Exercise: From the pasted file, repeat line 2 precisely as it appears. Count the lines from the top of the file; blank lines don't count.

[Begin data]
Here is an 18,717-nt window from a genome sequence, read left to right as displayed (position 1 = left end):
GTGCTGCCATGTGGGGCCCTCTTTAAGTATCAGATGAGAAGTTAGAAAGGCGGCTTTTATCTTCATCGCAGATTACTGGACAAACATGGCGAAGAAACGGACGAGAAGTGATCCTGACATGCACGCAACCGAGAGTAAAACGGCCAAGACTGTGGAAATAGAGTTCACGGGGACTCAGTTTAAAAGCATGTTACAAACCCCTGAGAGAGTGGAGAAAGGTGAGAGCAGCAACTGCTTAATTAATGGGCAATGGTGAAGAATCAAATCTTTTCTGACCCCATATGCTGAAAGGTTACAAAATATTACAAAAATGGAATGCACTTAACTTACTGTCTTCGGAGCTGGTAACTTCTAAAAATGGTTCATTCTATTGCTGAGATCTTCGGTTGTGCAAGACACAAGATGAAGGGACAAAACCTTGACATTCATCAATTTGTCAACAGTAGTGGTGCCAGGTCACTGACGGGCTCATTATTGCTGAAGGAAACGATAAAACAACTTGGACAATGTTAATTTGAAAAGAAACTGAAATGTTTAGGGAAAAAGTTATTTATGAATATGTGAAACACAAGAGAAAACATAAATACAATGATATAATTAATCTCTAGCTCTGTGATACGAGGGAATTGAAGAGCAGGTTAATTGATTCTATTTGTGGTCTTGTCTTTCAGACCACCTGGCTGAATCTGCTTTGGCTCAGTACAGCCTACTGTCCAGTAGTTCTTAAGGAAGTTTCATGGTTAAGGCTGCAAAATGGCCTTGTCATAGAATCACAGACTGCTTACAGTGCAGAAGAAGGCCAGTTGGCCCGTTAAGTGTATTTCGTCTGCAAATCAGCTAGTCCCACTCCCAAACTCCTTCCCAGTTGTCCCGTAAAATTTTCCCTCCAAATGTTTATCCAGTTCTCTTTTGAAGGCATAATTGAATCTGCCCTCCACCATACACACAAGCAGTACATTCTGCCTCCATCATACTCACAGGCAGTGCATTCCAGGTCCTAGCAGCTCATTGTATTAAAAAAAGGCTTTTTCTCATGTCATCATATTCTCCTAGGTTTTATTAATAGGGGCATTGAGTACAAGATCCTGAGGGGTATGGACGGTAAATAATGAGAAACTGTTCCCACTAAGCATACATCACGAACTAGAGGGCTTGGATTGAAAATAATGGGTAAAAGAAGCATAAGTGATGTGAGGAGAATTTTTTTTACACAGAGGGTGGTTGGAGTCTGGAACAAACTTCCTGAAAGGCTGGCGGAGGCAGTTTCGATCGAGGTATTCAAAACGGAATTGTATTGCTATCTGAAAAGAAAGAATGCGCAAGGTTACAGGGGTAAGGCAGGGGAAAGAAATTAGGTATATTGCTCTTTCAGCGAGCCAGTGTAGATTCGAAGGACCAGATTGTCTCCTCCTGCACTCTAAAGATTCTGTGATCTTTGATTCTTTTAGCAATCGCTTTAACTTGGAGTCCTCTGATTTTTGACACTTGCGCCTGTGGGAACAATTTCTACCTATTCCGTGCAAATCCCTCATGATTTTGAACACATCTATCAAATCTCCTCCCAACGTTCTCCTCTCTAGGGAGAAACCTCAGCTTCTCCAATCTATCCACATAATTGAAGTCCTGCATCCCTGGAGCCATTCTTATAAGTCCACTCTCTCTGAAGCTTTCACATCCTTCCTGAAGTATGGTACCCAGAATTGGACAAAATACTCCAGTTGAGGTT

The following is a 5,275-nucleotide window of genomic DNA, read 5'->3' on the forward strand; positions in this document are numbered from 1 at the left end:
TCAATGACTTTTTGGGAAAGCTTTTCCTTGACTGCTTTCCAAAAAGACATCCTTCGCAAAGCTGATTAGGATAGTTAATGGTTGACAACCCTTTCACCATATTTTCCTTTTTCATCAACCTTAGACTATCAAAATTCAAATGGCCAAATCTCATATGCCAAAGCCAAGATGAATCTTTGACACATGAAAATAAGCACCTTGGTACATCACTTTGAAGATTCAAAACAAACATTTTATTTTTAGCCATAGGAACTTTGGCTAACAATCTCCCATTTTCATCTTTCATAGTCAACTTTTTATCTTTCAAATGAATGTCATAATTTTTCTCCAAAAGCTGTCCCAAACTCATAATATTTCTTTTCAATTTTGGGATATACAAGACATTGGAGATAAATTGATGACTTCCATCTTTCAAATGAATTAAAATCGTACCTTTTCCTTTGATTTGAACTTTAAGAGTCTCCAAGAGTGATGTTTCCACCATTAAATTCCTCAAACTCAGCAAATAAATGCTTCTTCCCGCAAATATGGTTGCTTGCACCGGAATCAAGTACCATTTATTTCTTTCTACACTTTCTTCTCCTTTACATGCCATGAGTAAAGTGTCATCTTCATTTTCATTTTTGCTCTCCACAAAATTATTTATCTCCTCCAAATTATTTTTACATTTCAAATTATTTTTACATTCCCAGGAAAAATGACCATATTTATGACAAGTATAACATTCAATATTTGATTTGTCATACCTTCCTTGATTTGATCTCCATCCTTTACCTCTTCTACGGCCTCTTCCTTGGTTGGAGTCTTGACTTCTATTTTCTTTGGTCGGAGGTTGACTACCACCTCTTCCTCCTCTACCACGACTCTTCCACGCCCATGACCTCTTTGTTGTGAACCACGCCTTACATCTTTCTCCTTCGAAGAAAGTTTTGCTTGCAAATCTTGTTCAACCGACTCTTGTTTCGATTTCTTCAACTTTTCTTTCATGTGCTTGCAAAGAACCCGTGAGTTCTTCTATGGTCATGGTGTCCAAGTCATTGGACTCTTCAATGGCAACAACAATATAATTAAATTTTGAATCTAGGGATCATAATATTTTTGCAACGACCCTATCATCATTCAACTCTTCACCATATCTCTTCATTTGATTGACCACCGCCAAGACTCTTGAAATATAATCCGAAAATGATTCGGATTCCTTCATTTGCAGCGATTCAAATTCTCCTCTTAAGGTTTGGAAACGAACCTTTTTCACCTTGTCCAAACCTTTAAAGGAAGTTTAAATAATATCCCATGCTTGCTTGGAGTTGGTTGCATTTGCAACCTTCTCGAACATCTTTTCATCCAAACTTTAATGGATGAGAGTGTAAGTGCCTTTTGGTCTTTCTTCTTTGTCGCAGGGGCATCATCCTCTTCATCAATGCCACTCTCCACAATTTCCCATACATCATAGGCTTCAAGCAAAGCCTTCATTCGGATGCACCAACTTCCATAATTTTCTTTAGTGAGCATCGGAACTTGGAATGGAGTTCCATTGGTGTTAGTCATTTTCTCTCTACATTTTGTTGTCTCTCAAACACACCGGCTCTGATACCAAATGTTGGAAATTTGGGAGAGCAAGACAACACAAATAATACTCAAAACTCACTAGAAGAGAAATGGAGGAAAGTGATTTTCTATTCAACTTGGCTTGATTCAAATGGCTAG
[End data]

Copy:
GTGCTGCCATGTGGGGCCCTCTTTAAGTATCAGATGAGAAGTTAGAAAGGCGGCTTTTATCTTCATCGCAGATTACTGGACAAACATGGCGAAGAAACGGACGAGAAGTGATCCTGACATGCACGCAACCGAGAGTAAAACGGCCAAGACTGTGGAAATAGAGTTCACGGGGACTCAGTTTAAAAGCATGTTACAAACCCCTGAGAGAGTGGAGAAAGGTGAGAGCAGCAACTGCTTAATTAATGGGCAATGGTGAAGAATCAAATCTTTTCTGACCCCATATGCTGAAAGGTTACAAAATATTACAAAAATGGAATGCACTTAACTTACTGTCTTCGGAGCTGGTAACTTCTAAAAATGGTTCATTCTATTGCTGAGATCTTCGGTTGTGCAAGACACAAGATGAAGGGACAAAACCTTGACATTCATCAATTTGTCAACAGTAGTGGTGCCAGGTCACTGACGGGCTCATTATTGCTGAAGGAAACGATAAAACAACTTGGACAATGTTAATTTGAAAAGAAACTGAAATGTTTAGGGAAAAAGTTATTTATGAATATGTGAAACACAAGAGAAAACATAAATACAATGATATAATTAATCTCTAGCTCTGTGATACGAGGGAATTGAAGAGCAGGTTAATTGATTCTATTTGTGGTCTTGTCTTTCAGACCACCTGGCTGAATCTGCTTTGGCTCAGTACAGCCTACTGTCCAGTAGTTCTTAAGGAAGTTTCATGGTTAAGGCTGCAAAATGGCCTTGTCATAGAATCACAGACTGCTTACAGTGCAGAAGAAGGCCAGTTGGCCCGTTAAGTGTATTTCGTCTGCAAATCAGCTAGTCCCACTCCCAAACTCCTTCCCAGTTGTCCCGTAAAATTTTCCCTCCAAATGTTTATCCAGTTCTCTTTTGAAGGCATAATTGAATCTGCCCTCCACCATACACACAAGCAGTACATTCTGCCTCCATCATACTCACAGGCAGTGCATTCCAGGTCCTAGCAGCTCATTGTATTAAAAAAAGGCTTTTTCTCATGTCATCATATTCTCCTAGGTTTTATTAATAGGGGCATTGAGTACAAGATCCTGAGGGGTATGGACGGTAAATAATGAGAAACTGTTCCCACTAAGCATACATCACGAACTAGAGGGCTTGGATTGAAAATAATGGGTAAAAGAAGCATAAGTGATGTGAGGAGAATTTTTTTTACACAGAGGGTGGTTGGAGTCTGGAACAAACTTCCTGAAAGGCTGGCGGAGGCAGTTTCGATCGAGGTATTCAAAACGGAATTGTATTGCTATCTGAAAAGAAAGAATGCGCAAGGTTACAGGGGTAAGGCAGGGGAAAGAAATTAGGTATATTGCTCTTTCAGCGAGCCAGTGTAGATTCGAAGGACCAGATTGTCTCCTCCTGCACTCTAAAGATTCTGTGATCTTTGATTCTTTTAGCAATCGCTTTAACTTGGAGTCCTCTGATTTTTGACACTTGCGCCTGTGGGAACAATTTCTACCTATTCCGTGCAAATCCCTCATGATTTTGAACACATCTATCAAATCTCCTCCCAACGTTCTCCTCTCTAGGGAGAAACCTCAGCTTCTCCAATCTATCCACATAATTGAAGTCCTGCATCCCTGGAGCCATTCTTATAAGTCCACTCTCTCTGAAGCTTTCACATCCTTCCTGAAGTATGGTACCCAGAATTGGACAAAATACTCCAGTTGAGGTT